Also, another random thought: was watching a live version of Yes, Prime Minister the other day and realized: the one Yes Minister gag that didn't age well was the joke about BBC being the second opposition; that might have been true in the eighties, but is no longer is since 2003, has it; both Labour and Tories seem to have defanged them enough to not be bothered by BBC at all.
posted by the cydonian at 4:39 PM on June 25, 2012


For all you "I'd gladly pay for the BBC" types you do realise the thing which is stopping the BBC exploit this is the Tories crying unfair! unfair! at the behest of Murdoch and Desmond.

I just wanted to repeat this, because it is the truth.

Various lobby groups have been doing the same thing to the ABC in Australia, complaining its UNFAIR!

Slipping editorial standards or not, the ABC and BBC provide vital balance where there is otherwise none. Or at least none heard above the crowd.
posted by Mezentian at 7:44 PM on June 25, 2012


Oh dear. *sigh* Why I remember the days when no matter where you turned the dial on your shortwave set, there was the Beeb. Year after year after decade, generally prattling on and on about names, places and topics about which you knew nor cared nothing, but doing it so congenially, punctuously and professionally you could hear how tight the bowties were.

And now its come to this. Oh oh oh oh. I might have known after the past 2 or 3 years of endless hours-long specials on bygone rock bands - which they had previously assiduously ignored (apart from the OBEs). Perhaps its time to restart the radio dramas, rekindle those thrilling days of yesteryear. Or ... oh, I know, report on what's showing on those MILLIONS of spycams all over - must be good for something!
posted by Twang at 8:03 PM on June 25, 2012


* Checks calendar *
* Not 1 April *
* Pulls covers over head *
posted by drowsy at 8:41 PM on June 25, 2012 [1 favorite]


It's not like they aren't producing any drama at all, but it would be sort of nice if they waited until they finished shooting one adaptation of Jane Eyre before starting to shoot the next adaptation of Jane Eyre. That and having about five Wuthering Heights on the go at any given time and every single novel of Dickens* two or three times over all in production at once, it's no wonder they've had no time for anything original since 1996.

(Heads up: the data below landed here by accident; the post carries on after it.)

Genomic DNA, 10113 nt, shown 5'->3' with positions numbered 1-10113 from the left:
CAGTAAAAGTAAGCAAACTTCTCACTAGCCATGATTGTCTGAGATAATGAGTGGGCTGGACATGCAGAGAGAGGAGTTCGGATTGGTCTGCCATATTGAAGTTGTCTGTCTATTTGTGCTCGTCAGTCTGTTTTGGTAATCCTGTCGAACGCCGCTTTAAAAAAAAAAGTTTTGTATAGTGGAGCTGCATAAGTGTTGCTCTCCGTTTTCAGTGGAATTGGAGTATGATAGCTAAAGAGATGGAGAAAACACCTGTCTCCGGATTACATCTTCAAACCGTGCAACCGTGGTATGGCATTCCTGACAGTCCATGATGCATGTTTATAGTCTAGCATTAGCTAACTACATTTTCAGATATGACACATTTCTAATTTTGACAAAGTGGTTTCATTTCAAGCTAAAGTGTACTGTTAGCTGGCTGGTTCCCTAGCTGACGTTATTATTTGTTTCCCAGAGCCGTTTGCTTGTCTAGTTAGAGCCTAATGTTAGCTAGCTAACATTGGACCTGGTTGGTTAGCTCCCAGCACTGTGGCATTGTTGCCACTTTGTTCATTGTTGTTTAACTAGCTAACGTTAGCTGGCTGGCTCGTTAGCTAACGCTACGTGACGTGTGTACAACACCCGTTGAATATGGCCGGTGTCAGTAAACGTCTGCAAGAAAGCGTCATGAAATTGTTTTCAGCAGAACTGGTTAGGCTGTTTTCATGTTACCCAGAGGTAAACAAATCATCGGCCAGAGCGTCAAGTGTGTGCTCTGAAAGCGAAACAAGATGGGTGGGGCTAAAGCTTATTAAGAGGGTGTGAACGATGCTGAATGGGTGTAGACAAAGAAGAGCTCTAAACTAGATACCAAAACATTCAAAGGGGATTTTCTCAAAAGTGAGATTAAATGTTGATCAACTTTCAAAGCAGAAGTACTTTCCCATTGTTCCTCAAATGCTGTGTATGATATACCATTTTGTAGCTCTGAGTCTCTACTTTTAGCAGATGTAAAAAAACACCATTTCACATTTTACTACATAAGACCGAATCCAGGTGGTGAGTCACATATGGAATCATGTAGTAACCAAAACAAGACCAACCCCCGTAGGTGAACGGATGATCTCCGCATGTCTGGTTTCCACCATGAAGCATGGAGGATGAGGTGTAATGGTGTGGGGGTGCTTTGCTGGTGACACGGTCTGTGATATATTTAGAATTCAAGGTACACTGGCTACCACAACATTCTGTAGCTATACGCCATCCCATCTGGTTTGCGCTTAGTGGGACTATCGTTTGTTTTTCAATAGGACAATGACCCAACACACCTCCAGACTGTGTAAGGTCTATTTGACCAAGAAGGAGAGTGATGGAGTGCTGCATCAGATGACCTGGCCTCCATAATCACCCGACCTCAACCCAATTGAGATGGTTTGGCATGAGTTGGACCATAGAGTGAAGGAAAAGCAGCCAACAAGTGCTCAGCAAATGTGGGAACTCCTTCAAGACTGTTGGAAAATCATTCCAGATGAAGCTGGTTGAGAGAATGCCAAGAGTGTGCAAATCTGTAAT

*Except A Tale of Two Cities, of course. Wouldn't want to do that one in today's climate. Might give people ideas.
posted by George_Spiggott at 9:45 PM on June 25, 2012


* Pulls covers over head *
posted by drowsy

Eponysterical!
posted by asok at 5:24 AM on June 26, 2012


Which parts of the BBC require Apple or Windows products for access?

The download option content on the iPlayer requires (or possibly requred?) that you use either Apple or Windows in order to ensure that they can revoke your ability to watch the content after your one month window is up. You can still stream flash but you can't download and then watch with linux. So if you have an internet provider that does daytime throttling of heavy users, such as BT, you can only enjoy BBC content if you like buffering pauses and abandoned streams.

Curiously for a period of several years iPhone owners were granted special privileges of DRM free content while everyone else was denied. The iPlayer downloader took advantage of this by spoofing an iPhone but that loophole was closed. (Now the iPlayer downloader captures the stream using an RTPdump and requires some fiddling to get working - or it did when I last set it up)

I eventually stopped paying attention around the time I decided to stop paying the license fee because while I use linux by choice I am not really interested in the politics of open source and the time suck involved. My media system is built on an xbox classic and xbmc so they effectively froze me out due to my not being an up-to-date customer of one of their preferred corporate providers (or more likely - not owning the same hardware as some BBC executives or their children).

It's sad the way conservatives these days try to insist that everything turn a profit. They know the cost of everything and the value of nothing. I would bet the BBC has done more to promote British values both at home and abroad than the entire massive UK military has ever done. This at a mere £4.26 Billion versus £62.7 Billion for guns and bombs (fourth highest military expenditure in the world!)

It's all moot as I am emigrating once again in a month and I don't doubt I will miss the BBC even if only for its ability to moderate the airwaves by providing a calm, sane if timid option in a world of ranting. My wife and I have already decided that we simply won't connect the cable when we move to Chicago even though it is included in our rent because after living in England the North American television environment seems so completely inane, infantalist and like 400 concurrent home shopping channels. We will probably go with some sort of netflix setup.


it would be sort of nice if they waited until they finished shooting one adaptation of Jane Eyre before starting to shoot the next adaptation of Jane Eyre.


They must prop up the period piece market demand so Kiera Knightly doesn't starve or do any movies set near the present. Another service provided by the BBC.
posted by srboisvert at 11:28 AM on June 26, 2012